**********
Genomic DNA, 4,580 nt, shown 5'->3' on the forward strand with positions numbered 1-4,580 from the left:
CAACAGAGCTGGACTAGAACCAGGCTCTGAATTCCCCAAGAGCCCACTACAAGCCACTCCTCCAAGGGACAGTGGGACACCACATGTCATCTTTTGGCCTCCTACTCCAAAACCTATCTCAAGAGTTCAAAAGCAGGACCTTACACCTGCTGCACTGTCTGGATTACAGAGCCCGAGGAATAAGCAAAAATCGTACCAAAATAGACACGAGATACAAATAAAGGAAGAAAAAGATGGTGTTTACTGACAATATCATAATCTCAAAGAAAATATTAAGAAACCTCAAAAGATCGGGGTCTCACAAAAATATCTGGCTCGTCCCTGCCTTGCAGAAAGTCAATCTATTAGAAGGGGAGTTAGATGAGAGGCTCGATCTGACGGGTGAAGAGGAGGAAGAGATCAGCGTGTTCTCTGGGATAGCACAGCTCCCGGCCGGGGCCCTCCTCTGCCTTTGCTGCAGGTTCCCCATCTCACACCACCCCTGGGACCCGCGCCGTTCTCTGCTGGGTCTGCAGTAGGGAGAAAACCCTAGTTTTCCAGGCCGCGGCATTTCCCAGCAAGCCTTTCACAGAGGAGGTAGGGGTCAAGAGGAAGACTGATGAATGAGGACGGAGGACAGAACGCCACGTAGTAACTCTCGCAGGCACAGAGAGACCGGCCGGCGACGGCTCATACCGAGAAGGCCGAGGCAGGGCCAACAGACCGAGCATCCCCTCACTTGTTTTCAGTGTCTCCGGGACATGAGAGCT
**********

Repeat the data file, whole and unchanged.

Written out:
Genomic DNA, 4,580 nt, shown 5'->3' on the forward strand with positions numbered 1-4,580 from the left:
CAACAGAGCTGGACTAGAACCAGGCTCTGAATTCCCCAAGAGCCCACTACAAGCCACTCCTCCAAGGGACAGTGGGACACCACATGTCATCTTTTGGCCTCCTACTCCAAAACCTATCTCAAGAGTTCAAAAGCAGGACCTTACACCTGCTGCACTGTCTGGATTACAGAGCCCGAGGAATAAGCAAAAATCGTACCAAAATAGACACGAGATACAAATAAAGGAAGAAAAAGATGGTGTTTACTGACAATATCATAATCTCAAAGAAAATATTAAGAAACCTCAAAAGATCGGGGTCTCACAAAAATATCTGGCTCGTCCCTGCCTTGCAGAAAGTCAATCTATTAGAAGGGGAGTTAGATGAGAGGCTCGATCTGACGGGTGAAGAGGAGGAAGAGATCAGCGTGTTCTCTGGGATAGCACAGCTCCCGGCCGGGGCCCTCCTCTGCCTTTGCTGCAGGTTCCCCATCTCACACCACCCCTGGGACCCGCGCCGTTCTCTGCTGGGTCTGCAGTAGGGAGAAAACCCTAGTTTTCCAGGCCGCGGCATTTCCCAGCAAGCCTTTCACAGAGGAGGTAGGGGTCAAGAGGAAGACTGATGAATGAGGACGGAGGACAGAACGCCACGTAGTAACTCTCGCAGGCACAGAGAGACCGGCCGGCGACGGCTCATACCGAGAAGGCCGAGGCAGGGCCAACAGACCGAGCATCCCCTCACTTGTTTTCAGTGTCTCCGGGACATGAGAGCT